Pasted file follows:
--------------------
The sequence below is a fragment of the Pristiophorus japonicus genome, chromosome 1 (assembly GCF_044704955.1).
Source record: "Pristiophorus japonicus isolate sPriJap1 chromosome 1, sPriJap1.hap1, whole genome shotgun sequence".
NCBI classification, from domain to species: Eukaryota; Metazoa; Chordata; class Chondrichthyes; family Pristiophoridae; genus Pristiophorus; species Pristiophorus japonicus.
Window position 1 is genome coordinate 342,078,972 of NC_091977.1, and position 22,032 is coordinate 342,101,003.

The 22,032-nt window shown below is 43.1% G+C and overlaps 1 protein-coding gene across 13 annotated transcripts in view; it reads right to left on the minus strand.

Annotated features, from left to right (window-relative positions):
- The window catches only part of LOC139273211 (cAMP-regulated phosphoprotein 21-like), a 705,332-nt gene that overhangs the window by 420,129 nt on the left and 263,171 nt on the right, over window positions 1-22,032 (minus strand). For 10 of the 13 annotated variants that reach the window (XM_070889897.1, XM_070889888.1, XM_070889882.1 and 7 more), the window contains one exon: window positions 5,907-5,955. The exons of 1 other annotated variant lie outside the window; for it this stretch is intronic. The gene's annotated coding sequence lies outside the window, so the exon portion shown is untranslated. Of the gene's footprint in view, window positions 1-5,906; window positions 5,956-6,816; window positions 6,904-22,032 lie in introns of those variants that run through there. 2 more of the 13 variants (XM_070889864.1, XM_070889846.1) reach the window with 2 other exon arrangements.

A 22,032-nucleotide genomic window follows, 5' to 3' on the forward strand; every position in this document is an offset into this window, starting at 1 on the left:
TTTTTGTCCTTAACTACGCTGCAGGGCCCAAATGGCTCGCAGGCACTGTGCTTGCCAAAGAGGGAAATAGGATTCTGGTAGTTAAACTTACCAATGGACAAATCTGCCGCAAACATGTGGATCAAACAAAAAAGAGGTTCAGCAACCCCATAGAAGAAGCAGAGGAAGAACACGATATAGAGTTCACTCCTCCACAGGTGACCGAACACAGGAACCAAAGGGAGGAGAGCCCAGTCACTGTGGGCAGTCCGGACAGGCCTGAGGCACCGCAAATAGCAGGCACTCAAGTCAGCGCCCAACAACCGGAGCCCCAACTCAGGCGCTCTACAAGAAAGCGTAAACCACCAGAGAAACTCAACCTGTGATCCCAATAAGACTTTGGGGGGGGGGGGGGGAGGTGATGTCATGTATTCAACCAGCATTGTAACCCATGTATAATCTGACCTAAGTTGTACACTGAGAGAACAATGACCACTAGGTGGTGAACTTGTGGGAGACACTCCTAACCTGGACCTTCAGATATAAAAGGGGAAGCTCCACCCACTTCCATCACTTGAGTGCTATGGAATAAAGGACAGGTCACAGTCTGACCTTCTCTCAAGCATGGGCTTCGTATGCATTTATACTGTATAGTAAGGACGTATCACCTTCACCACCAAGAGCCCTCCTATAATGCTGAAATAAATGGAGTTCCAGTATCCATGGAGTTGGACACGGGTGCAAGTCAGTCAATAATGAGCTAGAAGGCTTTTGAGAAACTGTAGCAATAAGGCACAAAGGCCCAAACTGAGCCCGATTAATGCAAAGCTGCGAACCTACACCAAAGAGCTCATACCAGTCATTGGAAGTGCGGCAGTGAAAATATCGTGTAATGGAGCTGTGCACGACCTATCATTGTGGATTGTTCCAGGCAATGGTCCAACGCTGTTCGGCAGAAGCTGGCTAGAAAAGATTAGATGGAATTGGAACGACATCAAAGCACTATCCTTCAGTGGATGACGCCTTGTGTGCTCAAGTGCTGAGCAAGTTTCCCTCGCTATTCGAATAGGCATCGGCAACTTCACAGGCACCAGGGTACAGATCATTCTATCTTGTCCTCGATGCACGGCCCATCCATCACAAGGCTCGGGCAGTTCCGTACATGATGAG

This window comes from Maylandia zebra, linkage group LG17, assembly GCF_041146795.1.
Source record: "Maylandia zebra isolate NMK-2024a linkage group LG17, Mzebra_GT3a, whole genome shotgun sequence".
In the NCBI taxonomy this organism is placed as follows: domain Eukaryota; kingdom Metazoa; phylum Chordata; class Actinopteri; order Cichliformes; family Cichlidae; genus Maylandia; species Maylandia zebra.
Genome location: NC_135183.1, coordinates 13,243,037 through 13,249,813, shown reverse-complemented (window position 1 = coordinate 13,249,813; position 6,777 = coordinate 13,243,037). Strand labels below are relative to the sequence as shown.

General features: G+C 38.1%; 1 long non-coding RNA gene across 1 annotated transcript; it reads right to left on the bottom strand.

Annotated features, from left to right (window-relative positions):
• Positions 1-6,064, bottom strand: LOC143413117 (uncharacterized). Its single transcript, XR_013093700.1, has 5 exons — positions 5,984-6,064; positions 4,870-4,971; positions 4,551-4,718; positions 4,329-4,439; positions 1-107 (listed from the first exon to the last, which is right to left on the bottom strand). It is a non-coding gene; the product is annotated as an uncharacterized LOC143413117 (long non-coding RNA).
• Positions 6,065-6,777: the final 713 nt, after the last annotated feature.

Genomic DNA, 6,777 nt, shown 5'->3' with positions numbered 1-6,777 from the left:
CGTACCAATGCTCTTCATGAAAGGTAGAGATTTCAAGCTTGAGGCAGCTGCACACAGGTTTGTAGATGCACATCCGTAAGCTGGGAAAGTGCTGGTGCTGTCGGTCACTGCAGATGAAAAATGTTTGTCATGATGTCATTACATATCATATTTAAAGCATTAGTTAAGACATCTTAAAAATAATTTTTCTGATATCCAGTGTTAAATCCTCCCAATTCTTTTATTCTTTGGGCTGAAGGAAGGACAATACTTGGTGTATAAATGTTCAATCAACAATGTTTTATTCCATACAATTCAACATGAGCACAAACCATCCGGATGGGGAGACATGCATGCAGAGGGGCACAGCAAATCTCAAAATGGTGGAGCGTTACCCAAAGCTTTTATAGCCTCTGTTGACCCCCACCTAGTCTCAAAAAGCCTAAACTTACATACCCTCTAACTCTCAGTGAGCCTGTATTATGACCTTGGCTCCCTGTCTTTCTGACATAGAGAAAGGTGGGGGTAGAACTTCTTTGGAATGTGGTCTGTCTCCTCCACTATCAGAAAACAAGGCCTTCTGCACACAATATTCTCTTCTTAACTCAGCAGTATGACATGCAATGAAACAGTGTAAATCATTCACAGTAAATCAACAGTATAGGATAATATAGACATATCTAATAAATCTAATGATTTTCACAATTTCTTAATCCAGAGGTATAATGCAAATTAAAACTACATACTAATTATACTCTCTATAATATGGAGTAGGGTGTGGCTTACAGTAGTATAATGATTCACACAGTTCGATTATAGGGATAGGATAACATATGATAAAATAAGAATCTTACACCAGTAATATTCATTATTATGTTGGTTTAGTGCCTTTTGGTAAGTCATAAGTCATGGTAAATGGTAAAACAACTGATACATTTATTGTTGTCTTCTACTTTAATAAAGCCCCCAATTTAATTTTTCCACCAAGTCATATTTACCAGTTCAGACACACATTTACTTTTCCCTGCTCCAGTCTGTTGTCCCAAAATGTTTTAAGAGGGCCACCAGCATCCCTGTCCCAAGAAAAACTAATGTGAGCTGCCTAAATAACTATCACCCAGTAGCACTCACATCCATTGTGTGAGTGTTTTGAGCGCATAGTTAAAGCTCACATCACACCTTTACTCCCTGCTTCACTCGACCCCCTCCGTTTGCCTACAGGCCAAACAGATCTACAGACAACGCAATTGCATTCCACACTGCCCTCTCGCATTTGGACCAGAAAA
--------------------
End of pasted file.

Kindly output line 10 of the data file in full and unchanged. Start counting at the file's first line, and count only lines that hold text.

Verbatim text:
This window comes from Maylandia zebra, linkage group LG17, assembly GCF_041146795.1.